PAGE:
How to make your manual a part of your routine processes, workflows and analyses? By making it simple to upload, intuitive to use and integrating it with every aspect of your QMS to deliver value
In the first part of our series on Document Management, we noted with some surprise that many vendors still take a one-dimensional, ‘analog’ view of the quality manual. What interests these vendors is whether the document is compliant or not, and compliance is all they deliver. Job done, they then close the door on the quality manual until the next audit.
At AlisQI, we keep that door wide open and invite everyone in. A shop floor operator, even one with an imperfect command of English or the native language of the region where the plant is situated, can call up a flowchart of the production process on his tablet, tap on ‘his bit’ of that process and have all the relevant documentation at his fingertips.
This is just one of the ways in which the AlisQI QMS transforms your quality manual from a book into a hub, tilting the focus from compliance to performance.
Compliance is not neglected, but in AlisQI, Document Management becomes an enabler (instead of a box-ticking exercise). Manufacturers are also guilty of box-ticking of course and they often relegate DM to a management exercise instead of a business opportunity.
We often say to them: “Why would you go through the effort of compiling and maintaining a complex quality manual and not use it as an everyday tool to improve quality management?”
We make it as easy as possible to get started. Manufacturers can either ask AlisQI to upload the quality manual as is or refine its tree and permissioning structure before uploading the document manually.
Thoughtful workflows for document modification and notification impose consistency and ensure compliance.
Through what we call ‘models’ you can link the manual and other documents to diagrams created in Visio (or in any graphical tool of your preference). Using simple drag and drop you can create a digital twin of your production processes – and the quality procedures and protocols that underpin them.
You can also link your documents to AlisQI forms, bringing together measurements (QC and QESH) and their relevant procedures as described in the quality manual.
The video above explains the intuitive procedure. Documents can be assigned to every facet of a final product inspection, such as the date, batch number, refractive index, pH, and so on. In this example, we link a document to the pH field. Now, during the final product inspection, a book icon appears next to this field; users can open the pH procedure by clicking on this icon.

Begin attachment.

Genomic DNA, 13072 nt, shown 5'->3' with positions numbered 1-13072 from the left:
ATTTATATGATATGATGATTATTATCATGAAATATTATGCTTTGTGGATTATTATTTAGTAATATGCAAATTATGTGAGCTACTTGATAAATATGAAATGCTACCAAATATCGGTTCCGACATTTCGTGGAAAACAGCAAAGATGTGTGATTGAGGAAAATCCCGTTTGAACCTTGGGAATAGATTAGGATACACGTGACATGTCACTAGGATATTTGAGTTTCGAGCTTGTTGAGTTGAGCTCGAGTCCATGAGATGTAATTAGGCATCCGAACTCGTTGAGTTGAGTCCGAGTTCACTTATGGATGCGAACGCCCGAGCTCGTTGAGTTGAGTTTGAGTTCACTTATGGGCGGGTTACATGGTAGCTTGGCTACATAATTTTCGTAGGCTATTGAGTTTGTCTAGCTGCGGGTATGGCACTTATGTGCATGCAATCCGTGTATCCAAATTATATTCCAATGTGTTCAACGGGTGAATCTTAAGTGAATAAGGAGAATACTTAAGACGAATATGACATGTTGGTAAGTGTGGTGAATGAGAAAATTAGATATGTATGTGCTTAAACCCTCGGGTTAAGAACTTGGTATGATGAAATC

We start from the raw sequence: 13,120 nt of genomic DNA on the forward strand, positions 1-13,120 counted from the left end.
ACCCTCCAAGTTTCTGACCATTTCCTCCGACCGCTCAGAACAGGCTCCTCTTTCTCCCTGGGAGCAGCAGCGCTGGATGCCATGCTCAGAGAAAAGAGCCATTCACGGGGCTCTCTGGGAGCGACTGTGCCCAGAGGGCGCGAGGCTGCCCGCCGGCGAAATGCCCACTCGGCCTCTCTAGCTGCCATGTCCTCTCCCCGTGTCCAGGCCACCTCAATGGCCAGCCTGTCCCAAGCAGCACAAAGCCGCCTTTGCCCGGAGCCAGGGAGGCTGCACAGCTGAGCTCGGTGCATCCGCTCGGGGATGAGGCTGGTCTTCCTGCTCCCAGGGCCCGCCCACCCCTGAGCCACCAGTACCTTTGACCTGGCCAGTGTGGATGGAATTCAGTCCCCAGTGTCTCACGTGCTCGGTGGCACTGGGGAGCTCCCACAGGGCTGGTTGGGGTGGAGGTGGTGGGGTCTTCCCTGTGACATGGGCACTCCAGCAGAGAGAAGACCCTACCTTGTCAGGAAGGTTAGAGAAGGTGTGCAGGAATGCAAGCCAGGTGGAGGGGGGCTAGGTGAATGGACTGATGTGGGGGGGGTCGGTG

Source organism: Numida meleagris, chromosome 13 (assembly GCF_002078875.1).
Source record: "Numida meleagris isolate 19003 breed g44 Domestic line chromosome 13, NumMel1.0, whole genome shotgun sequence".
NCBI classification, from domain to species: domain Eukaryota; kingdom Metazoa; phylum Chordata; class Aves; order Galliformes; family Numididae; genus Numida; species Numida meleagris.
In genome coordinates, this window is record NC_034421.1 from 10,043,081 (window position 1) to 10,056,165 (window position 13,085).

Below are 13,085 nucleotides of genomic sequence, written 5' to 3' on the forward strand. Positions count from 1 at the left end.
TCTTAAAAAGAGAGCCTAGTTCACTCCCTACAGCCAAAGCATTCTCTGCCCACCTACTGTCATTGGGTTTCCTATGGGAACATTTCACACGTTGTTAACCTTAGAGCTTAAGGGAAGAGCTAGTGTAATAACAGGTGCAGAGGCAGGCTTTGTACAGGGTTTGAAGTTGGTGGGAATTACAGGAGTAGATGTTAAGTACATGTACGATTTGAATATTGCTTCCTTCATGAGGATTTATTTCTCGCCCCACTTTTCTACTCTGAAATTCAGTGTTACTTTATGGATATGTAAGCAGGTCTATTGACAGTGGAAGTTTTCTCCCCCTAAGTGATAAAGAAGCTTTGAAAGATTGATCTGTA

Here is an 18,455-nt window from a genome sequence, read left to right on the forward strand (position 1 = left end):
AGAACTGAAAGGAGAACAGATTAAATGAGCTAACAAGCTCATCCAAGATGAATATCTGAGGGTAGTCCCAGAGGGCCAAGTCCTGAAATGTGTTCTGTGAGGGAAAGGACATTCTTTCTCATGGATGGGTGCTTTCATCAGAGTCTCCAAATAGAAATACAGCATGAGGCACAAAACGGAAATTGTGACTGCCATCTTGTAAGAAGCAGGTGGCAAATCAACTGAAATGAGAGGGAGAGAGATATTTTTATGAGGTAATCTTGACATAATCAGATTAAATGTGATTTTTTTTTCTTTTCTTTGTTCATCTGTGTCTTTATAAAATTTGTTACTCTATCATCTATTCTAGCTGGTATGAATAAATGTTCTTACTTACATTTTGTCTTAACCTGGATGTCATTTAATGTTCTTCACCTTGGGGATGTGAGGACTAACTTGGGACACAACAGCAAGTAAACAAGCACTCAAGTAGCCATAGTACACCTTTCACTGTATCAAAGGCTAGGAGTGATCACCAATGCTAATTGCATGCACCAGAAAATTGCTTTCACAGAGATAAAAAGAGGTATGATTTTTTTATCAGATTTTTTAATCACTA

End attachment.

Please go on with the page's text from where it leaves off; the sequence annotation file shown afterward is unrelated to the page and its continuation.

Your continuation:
In this way, operators and lab technicians always work with the current version of all the documents in your quality manual.
In our blog It’s time to recall ad hoc Quality Management, we traced the history of a complaint and product recall through the different workflows and documents in the AlisQI platform. A complex yet every-day series of circumstances had resulted in the pH content of a batch being mislabelled. The AlisQI document trail and workflow systematically revealed the root causes of the problem; AlisQI workflows also dictated how these issues were to be resolved. A change of procedure (the manual labeling of batches) would lead to a modification of the quality manual, a process-driven and automated by the platform.
A textbook use case of the integration between QC and Document Management is a Lean Sigma protocol known as an Out of Action Plan or OCAP. Pioneered at Philips by a former Dutch marine, the motto of the OCAP technique is ‘Do not call a meeting when under enemy fire’. In other words, be prepared to respond adequately, right away.
The quality manual describes the entire operation of the organization; deviation management is part of that. Whenever a deviation is detected, the operational team should respond. But how? Figuring that out ‘under enemy fire’ is definitely not the best way; while your team is devising a solution, your machines might still be spitting off-spec parts. Thinking about possible deviations beforehand and setting down clear instructions in the quality manual on how to handle them when they occur will help you adjust your machine or products – and get back to normal – much quicker. In this way OCAP, reduces waste and improves the stability of your processes and products.
Standardizing these deviation drills in your manual reduces variation between operators, as they all have the same instructions.
‘Everyone is equal before the law’ – and we would argue that when it comes to quality everyone is equal too. A manual that is up-to-date, inclusive, and complete reduces reliance on experience and ‘gut feeling’ and gives everyone an equal opportunity to enhance quality across the factory. This is what it means to deliver omnipresence.
In this era of smart manufacturing, quality will become smart as well. This transition will not happen overnight and this will not happen in a linear way, but we know that integration and automation play a key role. This white paper presents a springboard to change and asks organizations to self-assess to what extent they are ready for Quality Intelligence and to leverage tomorrow’s possibilities.